NATIVE forage shrubs are being considered as a potential super food for livestock, as well as being able to boost lamb survival, limit worm impact and reduce methane emissions.
The University of Western Australia today said a decade of research on native forage shrubs with collaborators has found a multitude of benefits.
Research with a range of native shrubs on UWA’s 1600 hectare Farm Ridgefield near Pingelly, has been the basis of this ongoing research that continues to uncover the benefits of introducing native shrubs into a mixed pasture grazing system.
Professor Philip Vercoe from UWA’s Institute of Agriculture and School of Agriculture and Environment said multidisciplinary research projects based on the native shrubs have shown improvements to both productivity and natural resource management, and he believes there is much more to be discovered and measured.
These benefits include the availability of green nutritious plants in autumn, using areas not suitable for crops, drought-resistance and drought-responsive strategies, shade and shelter, biodiversity, and carbon storage.
One of the key results from the research is that sheep grazing on a mix of native shrubs in summer and autumn can achieve good weight gains and minimise the need for hand feeding.
“We have also found that grazing on these shrubs can reduce methane emissions intensity by about 25 percent during this autumn period.
“This is exciting because it is evidence that shrubs can help achieve increases in weight gain and improve profitability as well as reduce the environmental impact of livestock industries – an important finding as we move towards making the red meat industry carbon neutral by 2030,” Professor Vercoe said.
Professor Vercoe said that there is anecdotal evidence that lamb survival from twin-bearing ewes is 15-20pc higher when lambing occurs in the native shrub paddock, although no experimental data has been obtained on UWA Farm Ridgefield as yet.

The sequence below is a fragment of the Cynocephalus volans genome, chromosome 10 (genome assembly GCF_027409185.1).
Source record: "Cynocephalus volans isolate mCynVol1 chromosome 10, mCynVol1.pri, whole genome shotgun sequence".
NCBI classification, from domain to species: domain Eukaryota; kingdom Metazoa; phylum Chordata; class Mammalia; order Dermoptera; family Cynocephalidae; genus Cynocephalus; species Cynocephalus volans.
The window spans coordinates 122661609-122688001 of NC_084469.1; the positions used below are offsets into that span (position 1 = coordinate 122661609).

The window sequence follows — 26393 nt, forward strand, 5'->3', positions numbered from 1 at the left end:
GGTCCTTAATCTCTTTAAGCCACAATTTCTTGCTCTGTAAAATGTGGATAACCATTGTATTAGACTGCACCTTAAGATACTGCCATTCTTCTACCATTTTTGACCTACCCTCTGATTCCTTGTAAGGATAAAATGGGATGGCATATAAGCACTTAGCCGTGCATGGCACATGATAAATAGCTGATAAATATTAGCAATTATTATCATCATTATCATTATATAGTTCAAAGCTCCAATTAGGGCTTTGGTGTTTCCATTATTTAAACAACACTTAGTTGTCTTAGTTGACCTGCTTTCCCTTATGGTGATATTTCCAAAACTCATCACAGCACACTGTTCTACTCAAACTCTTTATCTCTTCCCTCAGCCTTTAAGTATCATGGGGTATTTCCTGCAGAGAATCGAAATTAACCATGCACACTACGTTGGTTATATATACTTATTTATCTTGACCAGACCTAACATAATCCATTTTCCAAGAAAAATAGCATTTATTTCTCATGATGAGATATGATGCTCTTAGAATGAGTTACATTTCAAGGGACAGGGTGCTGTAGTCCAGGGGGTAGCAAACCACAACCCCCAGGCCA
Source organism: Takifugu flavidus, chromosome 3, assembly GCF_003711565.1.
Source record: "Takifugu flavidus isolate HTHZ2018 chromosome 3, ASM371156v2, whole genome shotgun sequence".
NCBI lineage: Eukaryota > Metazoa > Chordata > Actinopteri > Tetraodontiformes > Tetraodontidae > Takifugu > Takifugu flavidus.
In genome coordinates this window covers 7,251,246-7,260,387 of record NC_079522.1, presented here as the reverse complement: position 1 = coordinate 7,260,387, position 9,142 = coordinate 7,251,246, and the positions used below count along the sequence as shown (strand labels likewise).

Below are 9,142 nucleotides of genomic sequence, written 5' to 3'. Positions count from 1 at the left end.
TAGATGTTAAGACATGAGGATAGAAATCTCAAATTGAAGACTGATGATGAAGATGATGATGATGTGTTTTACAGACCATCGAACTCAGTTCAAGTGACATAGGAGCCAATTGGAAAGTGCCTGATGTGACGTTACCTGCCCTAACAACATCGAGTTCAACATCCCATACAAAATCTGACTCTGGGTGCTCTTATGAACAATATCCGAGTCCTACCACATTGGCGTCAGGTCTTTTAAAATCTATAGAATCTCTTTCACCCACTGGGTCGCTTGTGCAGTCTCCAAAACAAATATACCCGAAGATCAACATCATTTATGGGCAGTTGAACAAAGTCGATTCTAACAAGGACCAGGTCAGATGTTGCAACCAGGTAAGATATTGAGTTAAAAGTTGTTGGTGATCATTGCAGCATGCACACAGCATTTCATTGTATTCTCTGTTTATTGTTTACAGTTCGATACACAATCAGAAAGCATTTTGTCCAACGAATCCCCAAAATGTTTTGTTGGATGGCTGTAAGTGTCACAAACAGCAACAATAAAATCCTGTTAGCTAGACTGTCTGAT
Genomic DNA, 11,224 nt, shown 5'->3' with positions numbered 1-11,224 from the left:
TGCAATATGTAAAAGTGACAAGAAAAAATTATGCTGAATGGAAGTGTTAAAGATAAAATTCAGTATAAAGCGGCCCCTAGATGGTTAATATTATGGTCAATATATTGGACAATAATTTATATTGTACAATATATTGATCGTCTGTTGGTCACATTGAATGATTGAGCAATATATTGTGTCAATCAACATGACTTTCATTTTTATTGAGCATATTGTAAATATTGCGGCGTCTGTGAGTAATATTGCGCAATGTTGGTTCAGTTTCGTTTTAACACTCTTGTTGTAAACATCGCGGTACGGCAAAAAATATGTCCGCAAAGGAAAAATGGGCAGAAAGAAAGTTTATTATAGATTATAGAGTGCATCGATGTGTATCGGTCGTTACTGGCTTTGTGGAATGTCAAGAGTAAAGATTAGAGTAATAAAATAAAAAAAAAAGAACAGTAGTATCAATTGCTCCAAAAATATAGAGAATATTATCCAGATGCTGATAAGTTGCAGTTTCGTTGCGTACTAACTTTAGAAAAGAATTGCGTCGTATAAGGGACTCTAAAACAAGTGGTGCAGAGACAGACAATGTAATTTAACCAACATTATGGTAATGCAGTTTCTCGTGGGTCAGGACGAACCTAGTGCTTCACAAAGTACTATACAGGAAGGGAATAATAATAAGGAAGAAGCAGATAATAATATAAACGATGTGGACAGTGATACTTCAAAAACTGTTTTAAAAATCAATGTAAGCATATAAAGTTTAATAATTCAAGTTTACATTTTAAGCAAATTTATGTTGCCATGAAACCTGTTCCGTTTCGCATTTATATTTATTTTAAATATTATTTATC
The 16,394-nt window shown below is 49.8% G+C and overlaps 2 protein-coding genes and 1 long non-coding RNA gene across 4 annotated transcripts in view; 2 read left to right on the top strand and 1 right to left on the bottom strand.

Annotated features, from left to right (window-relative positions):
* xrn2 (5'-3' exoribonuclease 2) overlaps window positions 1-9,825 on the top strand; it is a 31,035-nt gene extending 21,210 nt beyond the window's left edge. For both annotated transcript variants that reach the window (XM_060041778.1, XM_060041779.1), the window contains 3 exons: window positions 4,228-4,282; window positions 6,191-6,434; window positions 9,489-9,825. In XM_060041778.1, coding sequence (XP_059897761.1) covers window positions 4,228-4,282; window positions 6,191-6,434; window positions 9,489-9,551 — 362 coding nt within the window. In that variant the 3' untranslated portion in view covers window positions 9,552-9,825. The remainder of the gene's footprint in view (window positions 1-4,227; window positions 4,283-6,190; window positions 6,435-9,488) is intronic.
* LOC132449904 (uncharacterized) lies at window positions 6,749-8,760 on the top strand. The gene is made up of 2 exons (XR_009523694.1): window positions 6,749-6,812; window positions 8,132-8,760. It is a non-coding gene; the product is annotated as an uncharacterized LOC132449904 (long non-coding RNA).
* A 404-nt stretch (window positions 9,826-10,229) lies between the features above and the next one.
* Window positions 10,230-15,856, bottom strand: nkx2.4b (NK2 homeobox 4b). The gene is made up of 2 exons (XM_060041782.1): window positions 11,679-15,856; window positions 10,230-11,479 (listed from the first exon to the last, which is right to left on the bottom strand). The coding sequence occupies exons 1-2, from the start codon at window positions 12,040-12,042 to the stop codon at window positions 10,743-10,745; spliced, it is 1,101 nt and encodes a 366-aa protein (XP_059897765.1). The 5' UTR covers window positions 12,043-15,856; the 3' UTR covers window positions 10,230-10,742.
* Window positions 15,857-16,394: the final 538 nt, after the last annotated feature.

“Shelter alone can improve lamb survival, but we think there are a number of other factors influencing what we have observed.
“For example, the extra nutritional value of the shrubs, and impacts to the mother-young behaviour are likely to influence lamb survival, which we intend to explore in future research,” Professor Vercoe said.
“In addition, grazing shrubs has the potential to combat gastrointestinal worms, which we intend to measure in animals in the field.”
Research to look at how the shrub-based system is impacting water dynamics and important soil characteristics in the paddock is currently being investigated by postgraduate students in a collaboration bringing together agricultural and environmental scientists.
These research projects have been conducted in collaboration with the Commonwealth Scientific Industry Research Organisation, the South Australian Research and Development Institute, Meat and Livestock Australia, the Department of Primary Industries and Regional Development and UWA, with support from the Australian Department of Agriculture and Water Resources.
Not in the least suprised to see these findings….would expect native species to be tapping into nutrient sources that would add much to the dietary diversity of the grazing livestock…trace minerals etc…as they are adapted to their specific environment.
Look forward to further, possibly controlled, studies, to assess specifics of the benefits.